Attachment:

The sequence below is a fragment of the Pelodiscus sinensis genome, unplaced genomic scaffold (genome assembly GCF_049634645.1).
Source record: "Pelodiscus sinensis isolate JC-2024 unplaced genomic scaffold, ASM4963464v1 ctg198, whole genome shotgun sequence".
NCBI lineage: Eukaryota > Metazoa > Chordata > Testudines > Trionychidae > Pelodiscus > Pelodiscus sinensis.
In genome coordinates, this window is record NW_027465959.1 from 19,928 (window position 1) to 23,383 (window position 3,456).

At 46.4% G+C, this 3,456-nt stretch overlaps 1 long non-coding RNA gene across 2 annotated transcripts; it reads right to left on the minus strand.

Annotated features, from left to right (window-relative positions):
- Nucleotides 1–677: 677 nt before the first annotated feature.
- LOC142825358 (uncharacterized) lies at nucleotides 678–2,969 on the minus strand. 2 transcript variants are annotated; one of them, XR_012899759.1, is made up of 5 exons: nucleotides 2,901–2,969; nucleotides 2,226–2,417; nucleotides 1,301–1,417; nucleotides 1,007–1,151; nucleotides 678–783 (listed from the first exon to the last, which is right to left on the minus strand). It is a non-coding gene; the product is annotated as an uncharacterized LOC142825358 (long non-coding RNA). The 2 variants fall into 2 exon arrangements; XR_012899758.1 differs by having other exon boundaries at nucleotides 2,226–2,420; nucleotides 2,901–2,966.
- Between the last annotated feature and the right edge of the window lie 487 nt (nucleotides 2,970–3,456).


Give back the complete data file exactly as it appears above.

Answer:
The sequence below is a fragment of the Pelodiscus sinensis genome, unplaced genomic scaffold (genome assembly GCF_049634645.1).
Source record: "Pelodiscus sinensis isolate JC-2024 unplaced genomic scaffold, ASM4963464v1 ctg198, whole genome shotgun sequence".
NCBI lineage: Eukaryota > Metazoa > Chordata > Testudines > Trionychidae > Pelodiscus > Pelodiscus sinensis.
In genome coordinates, this window is record NW_027465959.1 from 19,928 (window position 1) to 23,383 (window position 3,456).

At 46.4% G+C, this 3,456-nt stretch overlaps 1 long non-coding RNA gene across 2 annotated transcripts; it reads right to left on the minus strand.

Annotated features, from left to right (window-relative positions):
- Nucleotides 1–677: 677 nt before the first annotated feature.
- LOC142825358 (uncharacterized) lies at nucleotides 678–2,969 on the minus strand. 2 transcript variants are annotated; one of them, XR_012899759.1, is made up of 5 exons: nucleotides 2,901–2,969; nucleotides 2,226–2,417; nucleotides 1,301–1,417; nucleotides 1,007–1,151; nucleotides 678–783 (listed from the first exon to the last, which is right to left on the minus strand). It is a non-coding gene; the product is annotated as an uncharacterized LOC142825358 (long non-coding RNA). The 2 variants fall into 2 exon arrangements; XR_012899758.1 differs by having other exon boundaries at nucleotides 2,226–2,420; nucleotides 2,901–2,966.
- Between the last annotated feature and the right edge of the window lie 487 nt (nucleotides 2,970–3,456).